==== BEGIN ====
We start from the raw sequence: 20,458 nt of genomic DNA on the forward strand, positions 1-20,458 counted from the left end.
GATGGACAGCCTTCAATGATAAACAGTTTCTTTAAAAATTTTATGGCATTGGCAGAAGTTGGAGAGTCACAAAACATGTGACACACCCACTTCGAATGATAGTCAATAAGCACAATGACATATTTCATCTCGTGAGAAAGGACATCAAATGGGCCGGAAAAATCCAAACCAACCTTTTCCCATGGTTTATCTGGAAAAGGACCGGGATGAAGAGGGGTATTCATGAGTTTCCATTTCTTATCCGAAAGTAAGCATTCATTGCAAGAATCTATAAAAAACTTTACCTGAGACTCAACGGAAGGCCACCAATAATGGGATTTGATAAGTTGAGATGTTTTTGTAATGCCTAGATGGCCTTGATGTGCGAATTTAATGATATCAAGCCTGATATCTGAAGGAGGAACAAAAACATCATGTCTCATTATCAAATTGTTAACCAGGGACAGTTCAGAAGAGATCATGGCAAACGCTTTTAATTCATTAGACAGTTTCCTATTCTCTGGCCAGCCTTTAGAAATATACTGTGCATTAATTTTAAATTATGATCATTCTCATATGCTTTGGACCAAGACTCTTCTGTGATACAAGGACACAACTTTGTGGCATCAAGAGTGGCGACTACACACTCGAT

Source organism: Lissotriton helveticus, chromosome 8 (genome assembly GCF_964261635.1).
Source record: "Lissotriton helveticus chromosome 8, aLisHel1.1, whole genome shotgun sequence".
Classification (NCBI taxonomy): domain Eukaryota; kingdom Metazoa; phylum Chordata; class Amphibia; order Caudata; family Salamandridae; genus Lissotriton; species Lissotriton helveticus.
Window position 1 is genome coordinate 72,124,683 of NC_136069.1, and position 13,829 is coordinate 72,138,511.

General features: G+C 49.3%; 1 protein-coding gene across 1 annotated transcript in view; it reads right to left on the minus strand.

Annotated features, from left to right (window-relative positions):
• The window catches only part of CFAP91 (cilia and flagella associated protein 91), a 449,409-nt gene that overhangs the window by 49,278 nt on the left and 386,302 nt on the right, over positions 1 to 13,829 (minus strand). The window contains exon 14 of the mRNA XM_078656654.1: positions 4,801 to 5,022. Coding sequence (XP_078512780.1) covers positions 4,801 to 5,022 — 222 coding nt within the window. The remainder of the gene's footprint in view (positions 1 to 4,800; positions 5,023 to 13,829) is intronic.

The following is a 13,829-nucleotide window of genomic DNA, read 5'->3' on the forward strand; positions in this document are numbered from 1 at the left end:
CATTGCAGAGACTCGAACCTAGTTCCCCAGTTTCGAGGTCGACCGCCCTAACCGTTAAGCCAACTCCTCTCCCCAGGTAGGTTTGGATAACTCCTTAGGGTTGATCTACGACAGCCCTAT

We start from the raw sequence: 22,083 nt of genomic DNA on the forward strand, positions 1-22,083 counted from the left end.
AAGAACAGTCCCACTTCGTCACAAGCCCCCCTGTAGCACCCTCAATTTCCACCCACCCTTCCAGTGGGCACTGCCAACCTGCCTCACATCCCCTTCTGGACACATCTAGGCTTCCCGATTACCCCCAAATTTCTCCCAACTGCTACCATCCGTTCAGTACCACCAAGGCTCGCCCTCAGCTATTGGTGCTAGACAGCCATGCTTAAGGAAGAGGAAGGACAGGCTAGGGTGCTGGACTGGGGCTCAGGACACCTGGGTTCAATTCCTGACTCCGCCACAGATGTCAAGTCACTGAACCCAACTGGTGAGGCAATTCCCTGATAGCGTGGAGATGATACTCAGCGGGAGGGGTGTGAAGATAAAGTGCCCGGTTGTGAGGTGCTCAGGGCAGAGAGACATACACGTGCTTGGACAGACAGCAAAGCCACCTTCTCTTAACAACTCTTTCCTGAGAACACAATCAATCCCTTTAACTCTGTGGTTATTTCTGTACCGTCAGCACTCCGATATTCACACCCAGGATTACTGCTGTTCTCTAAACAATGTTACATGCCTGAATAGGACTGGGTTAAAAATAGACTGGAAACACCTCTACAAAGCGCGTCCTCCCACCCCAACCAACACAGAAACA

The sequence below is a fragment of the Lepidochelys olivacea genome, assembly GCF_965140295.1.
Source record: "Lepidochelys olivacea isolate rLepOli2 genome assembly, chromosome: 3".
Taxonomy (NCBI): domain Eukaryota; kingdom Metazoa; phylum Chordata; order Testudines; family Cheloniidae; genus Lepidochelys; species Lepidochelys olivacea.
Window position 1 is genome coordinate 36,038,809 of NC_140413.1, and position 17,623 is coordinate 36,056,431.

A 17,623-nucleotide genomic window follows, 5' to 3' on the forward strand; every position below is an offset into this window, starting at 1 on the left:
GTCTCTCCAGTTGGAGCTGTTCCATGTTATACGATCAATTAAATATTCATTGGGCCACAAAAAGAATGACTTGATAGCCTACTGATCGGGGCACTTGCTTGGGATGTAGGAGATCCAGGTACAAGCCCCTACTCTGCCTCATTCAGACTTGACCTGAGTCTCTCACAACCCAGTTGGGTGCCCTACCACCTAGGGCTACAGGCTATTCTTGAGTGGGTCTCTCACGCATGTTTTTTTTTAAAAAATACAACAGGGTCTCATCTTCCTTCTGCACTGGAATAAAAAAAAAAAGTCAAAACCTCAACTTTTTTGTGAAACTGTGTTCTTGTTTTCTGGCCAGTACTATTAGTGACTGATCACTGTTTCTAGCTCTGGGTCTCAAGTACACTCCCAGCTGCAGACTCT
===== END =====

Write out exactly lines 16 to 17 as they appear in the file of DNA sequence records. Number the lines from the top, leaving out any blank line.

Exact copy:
Taxonomy (NCBI): domain Eukaryota; kingdom Metazoa; phylum Chordata; order Testudines; family Cheloniidae; genus Lepidochelys; species Lepidochelys olivacea.
Window position 1 is genome coordinate 36,038,809 of NC_140413.1, and position 17,623 is coordinate 36,056,431.